The tech industry is brutal and being theoretically best has never been good enough. Acorn found that out years ago and they did an even better job of actually realising their theoretical advantages.
Unsurprising. This *is* Samsung after all
This after all is Samsung, the same company as has already gamed benchmark applications. In the past in their handsets, they have implemented the equivalent to "defeat software" which ensures their chips speed up and don't use any low power modes when any benchmarking apps are run by users. This is effectively cheating. There are, I think, even greater parallels between what Samsung did then and what the car manufacturers are doing now (though clearly with a lower potential cost implication for the customer).
On a common sense view what they did is clearly, wrong, but they were able to, in PR terms "control the narrative" better than the car manufacturers have and put out a tenuous argument that it was justified on the basis that they were revealing the actual unbridled performance capability of their chips - even if you would never see it in the real world, and they didn't say upfront they were unlevelling the playing field in a way they hoped no-one would notice and they hoped would be permanent and for all time. It seems to me the car manufacturers might have been able to claim a similar argument as Samsung claimed (it would be very interesting to know if the emissions standards/tests are worded in such a way as to avoid a get out on this form of technicality). Where Samsung were "kind of" able to stop the narrative running away from them (e.g, get out a semi rational counter view before the story had spread). BMW clearly haven't been able to do the same. The story was already framed as cheating beyond any reprieve before they were able to address it.
Additionally Samsung have also previously sold flagship devices advertised as 8 core CPU's, which though they contained 8 cores, 4 of the cores were permanently disabled (not just due to lack of software support but actually in terms of the hardware design).
Samsung are unconscionable! Always have been.
I think this simply reveals the tactic of sitting on a partner so they can't escape your advances is far more prevalent than anyone previously realised.
I detect a slight "we were only joshing, we're friends really" tone to this article. Are The Reg softening their line on Apple at the same time as they innocuously introduce the fact they are reaching out by gaining representation on Apple News?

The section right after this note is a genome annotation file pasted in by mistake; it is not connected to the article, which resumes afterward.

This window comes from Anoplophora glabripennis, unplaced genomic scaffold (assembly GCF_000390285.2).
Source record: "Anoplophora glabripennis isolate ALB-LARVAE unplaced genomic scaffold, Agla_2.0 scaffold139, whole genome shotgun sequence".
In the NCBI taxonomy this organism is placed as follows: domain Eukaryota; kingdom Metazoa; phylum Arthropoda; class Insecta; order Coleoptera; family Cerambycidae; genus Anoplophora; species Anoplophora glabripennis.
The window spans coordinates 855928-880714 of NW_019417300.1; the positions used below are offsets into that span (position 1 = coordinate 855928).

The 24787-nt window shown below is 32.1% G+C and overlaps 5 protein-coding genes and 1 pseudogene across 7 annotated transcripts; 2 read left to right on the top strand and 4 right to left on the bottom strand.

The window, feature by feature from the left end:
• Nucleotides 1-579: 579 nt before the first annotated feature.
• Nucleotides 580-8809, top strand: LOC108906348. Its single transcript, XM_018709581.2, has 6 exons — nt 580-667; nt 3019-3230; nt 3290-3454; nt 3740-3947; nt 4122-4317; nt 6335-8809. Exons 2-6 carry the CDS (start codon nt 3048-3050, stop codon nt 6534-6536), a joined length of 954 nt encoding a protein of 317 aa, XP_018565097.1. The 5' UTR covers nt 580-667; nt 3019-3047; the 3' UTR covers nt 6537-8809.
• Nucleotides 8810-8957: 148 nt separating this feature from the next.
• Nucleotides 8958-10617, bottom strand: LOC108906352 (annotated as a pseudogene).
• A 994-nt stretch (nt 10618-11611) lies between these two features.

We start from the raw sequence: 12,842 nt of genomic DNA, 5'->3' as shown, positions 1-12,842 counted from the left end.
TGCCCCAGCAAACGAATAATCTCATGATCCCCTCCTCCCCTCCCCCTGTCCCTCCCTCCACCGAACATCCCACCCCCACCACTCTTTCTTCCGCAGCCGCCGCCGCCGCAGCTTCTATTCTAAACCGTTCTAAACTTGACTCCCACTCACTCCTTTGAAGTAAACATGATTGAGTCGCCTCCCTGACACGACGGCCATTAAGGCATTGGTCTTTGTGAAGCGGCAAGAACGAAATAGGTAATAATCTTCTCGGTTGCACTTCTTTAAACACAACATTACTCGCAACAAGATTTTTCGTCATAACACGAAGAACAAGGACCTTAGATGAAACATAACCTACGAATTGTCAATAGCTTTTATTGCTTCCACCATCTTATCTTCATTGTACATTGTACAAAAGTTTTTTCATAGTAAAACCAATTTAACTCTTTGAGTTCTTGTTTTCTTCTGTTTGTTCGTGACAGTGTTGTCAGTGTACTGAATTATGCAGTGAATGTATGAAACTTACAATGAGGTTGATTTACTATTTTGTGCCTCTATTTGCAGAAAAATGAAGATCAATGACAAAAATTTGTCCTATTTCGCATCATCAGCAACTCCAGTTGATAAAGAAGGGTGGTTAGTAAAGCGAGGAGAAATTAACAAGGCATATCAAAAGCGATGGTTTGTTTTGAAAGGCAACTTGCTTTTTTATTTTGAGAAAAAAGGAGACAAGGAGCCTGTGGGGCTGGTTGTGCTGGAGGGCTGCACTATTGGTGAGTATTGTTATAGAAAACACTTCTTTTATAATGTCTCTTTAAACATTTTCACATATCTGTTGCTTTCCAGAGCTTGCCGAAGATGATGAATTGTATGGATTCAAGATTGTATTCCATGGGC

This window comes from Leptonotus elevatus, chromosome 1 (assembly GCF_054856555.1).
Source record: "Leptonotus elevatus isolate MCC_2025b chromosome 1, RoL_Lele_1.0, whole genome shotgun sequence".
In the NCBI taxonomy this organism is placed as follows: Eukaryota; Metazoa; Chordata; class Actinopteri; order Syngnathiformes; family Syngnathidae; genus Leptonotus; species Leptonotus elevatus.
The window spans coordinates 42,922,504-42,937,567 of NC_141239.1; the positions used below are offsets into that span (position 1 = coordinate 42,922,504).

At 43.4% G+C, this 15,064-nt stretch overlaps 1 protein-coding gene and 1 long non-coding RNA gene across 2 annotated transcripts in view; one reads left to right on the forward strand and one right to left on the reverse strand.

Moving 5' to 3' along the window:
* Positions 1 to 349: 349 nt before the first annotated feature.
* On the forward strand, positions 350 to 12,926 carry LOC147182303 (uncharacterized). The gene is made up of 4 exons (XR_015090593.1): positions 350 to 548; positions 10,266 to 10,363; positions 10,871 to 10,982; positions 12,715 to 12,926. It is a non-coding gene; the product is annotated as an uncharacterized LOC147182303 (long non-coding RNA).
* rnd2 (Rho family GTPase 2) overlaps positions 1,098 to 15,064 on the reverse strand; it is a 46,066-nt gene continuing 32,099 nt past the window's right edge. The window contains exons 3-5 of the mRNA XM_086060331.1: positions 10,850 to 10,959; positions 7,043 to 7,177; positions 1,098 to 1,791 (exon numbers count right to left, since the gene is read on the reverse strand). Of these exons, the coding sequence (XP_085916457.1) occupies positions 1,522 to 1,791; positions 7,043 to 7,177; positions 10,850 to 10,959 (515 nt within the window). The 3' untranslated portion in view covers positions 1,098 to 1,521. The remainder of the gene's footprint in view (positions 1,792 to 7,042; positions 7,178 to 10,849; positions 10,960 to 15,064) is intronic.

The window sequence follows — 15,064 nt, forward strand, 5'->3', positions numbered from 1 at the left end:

Personally I've always tended to defend Apple (as some people in these parts will know). I think Apple's line on ads and ad blocking for example, is right in the same way as Steve Jobs was right in everything he said in his infamous letter about flash player on mobile detailing why Apple would never allow it.
So now there is a counter story ripe for El Reg about how Apple have implemented ad blocker tech and at the same time have started a new Apple news venture - which, though on balance I like the News feature, even I recognise represents a conflict of interest - and yet The Register is licking the hand that feeds it.
Window open, money in, principles out.
I thought the evil twin defence is a defence used by actual twins, where it is not possible to prove which twin committed the crime. Someone needs to tell this guy he actually, you know, needs to be a twin. His self representation at trial sounded hilarious. At various times, in the style of Peter from Family Guy, blurting out nonsensical made-up-on-the-spot objections. "Unfair prejudice", he shouted out at one point, and "Freedom of speech,"
Too much watching of The Good Wife, or not enough, can't figure out which. Genius,... pure comedy genius.
When I switched to using Mac, it wasn't so much the pg down and pg up end and home keys that were a bother, but the fact the cmd key next to the space-bar does mostly what the ctrl key does on Windows. It's so much easier to only have to sacrifice the little pinkie for multi finger key-presses than have to contort a major index pinkie into position when you also want to press a combo key on the left hand side of the keyboard. It just feels so wrong. Has done for years. Still does really.
That has always been my biggest irritation in making the switch because it is a small but significant ever present irritation (and I find just about nothing else worse, I've even got over decreased file manager -> finder functionality once I learned the strange keyboard ways of the finder and hidden power user tricks). I guess I could easily have given up and simply remapped the keyboard transposing fn and cmd but I've always striven under the perhaps misguided view I would be better off learning to do it the Mac way (it's always annoying when you have to use someone else's machine if you remap keyboards).
Re: I may have found a bug in iOS 9 already :)
No, not oops. Basically you either have to log in using your primary AppleId password AND have to confirm the login using the second factor (e.g. a message to another designated device) OR if using a service where the second factor isn't used, you login using an app specific password. Things have changed for the better with iOS 9 with the second factor used with more services, eliminating the need for the app specific password (even if you have set one up). Just because you used one for service x before, doesn't mean you need to now.
I expect, at least as far as the non techie population are involved, landfill Android is about to enjoin quite a few high-end handsets!
"Because money created as debt must be paid back with more money (interest) created as debt then there is no option but to steal someone else’s money or inflate your own."